Universities Seek External Funds for Big Data R&D Centers

August 25, 2016
By: Robert Ksiazkiewicz

The big data technology and services market is expected to grow at a compound annual rate of 23.1 percent over the 2014-2019 forecast period, with annual spending projected to reach$48.6 billion in 2019, according to a 2015 study from IDC – a market research firm. Hoping to leverage this exponential growth into research and economic development opportunity, several universities are fund raising to establish new big data R&D Centers in the communities they serve. The results are mixed so far: while big data center projects at universities in Massachusetts, Nebraska, and Nevada are seeing significant progress, the University of Akron’s proposed Center for Data Science, Analytics and Information Technology will be shuttering its doors before it ever opened.

On August 17, Gov. Charlie Baker announced Massachusetts will make a four-year, $5 million investment in the University of Massachusetts Amherst’s (UMass) Data Science/Cybersecurity Research and Education Collaborative – a public-private partnership designed to accelerate data science innovation in the Pioneer Valley region of Western Massachusetts. The state funding is intended to support UMass efforts centered around the commercialization of new products and ideas, train a 21st century data science workforce, and build collaborative regional economic development activities, according to a UMass press release. The funding comes from the state’s Collaborative Research and Development Matching Grant Program.

The state commitment follows recent announcement of a 10-year, $15 million commitment from MassMutual Foundation, Inc.. Approximately $12 million of the foundation funding will be used to hire faculty and add courses at the school’s Center for Data Science; The remaining $3 million is earmarked for cyber security research. UMass also promised to create a new cybersecurity certificate at the UMass Springfield campus to help working professionals in that region develop necessary cybersecurity skills.

In July, the University of Nebraska Omaha (UNO) announced the creation of the Nebraska Applied Research Institute (NARI). Building on existing UNO resources, NARI will “work directly with businesses and government entities to find solutions to today’s toughest customer-focused problems” in three applied research focus areas:

  • Data Science;
  • Cyber Physical Systems; and,
  • Modeling, Simulation, and Visualization.

The new center will organize teams of researchers to work on client-driven projects as well as provide opportunities for collaboration across all University of Nebraska campuses. UNO officials anticipate the new center will officially open within three years. Until that time, NARI will be housed inside the Scott Technology Center. In addition to some private funding, NARI also will receive state funding according to an article from the Omaha World-Herald.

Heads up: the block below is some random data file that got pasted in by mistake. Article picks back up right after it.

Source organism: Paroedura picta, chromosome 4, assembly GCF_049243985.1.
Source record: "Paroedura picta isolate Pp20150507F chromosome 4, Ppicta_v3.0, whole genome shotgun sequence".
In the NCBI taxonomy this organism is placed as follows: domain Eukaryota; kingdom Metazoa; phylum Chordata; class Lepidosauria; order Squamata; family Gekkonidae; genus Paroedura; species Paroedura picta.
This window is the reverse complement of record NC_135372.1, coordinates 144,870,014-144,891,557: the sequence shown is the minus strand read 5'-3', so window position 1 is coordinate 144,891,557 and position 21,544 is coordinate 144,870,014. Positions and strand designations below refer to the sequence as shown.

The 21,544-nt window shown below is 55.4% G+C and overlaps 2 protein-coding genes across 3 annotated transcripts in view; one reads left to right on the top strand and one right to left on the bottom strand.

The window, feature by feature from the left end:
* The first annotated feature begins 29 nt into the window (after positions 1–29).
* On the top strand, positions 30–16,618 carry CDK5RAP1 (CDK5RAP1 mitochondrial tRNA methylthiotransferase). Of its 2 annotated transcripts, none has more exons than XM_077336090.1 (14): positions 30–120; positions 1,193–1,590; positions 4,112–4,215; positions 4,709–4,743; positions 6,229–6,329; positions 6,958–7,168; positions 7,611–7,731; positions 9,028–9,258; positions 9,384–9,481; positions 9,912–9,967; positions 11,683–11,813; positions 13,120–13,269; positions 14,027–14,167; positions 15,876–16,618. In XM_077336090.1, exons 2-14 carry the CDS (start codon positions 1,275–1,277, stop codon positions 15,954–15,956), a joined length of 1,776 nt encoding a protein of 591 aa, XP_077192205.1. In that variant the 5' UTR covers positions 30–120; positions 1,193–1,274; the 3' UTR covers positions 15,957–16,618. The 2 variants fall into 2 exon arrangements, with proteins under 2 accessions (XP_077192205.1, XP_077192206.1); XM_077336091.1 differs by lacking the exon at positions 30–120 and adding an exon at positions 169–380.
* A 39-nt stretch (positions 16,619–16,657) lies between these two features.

Meanwhile, the University of Nevada Las Vegas (UNLV) submitted a formal proposal for a new interdisciplinary R&D institute focused on big data, with the intent of making UNLV a go-to resource for data analytics as well as spurring economic prosperity in the region through partnerships with local industries. Currently, UNLV is attempting to raise both public and private dollars to support the creation of the center including the submission of a proposal for $500,000 from the Governor’s Office of Economic Development through the state’s $10 million Knowledge Fund. The Las Vegas Sun reports that once UNLV receives university approval,  a decision from the state would take several weeks..

The proposed center is intended to build upon existing efforts including Cherry Creek II – a 26,000-core supercomputer turned on in 2015 – that helps researchers do complex computation with large data sets. Once launched, UNLV’s proposed Institute for Big Data would create a platform for big-data computation and a new system for data storage. It also would serve as an interface for the university with local industry partners creating a platform for big-data computation and a new system for data storage. The center would focus on four sectors requiring big data: gaming, hospitality, health care and advanced mobility. Additionally, the center would provide support for university startups though a student-focused incubator, according to the Las Vegas Sun.

Not all university efforts to gain a foothold in future big data industry growth are bearing fruit, however.  University of Akron officials have announced the institution will not move ahead with plans for the Center for Data Science, Analytics and Information Technology, according to Cleveland.com. In the face of financial uncertainty driven by declining enrollment, the university was unable to raise the adequate base funding for the project. The announcement was made after Mario Garzia – the center’s executive director and former Microsoft executive – submitted his resignation letter, effective December 9.

Massachusetts, Nebraska, Nevada, Ohiohigher ed, big data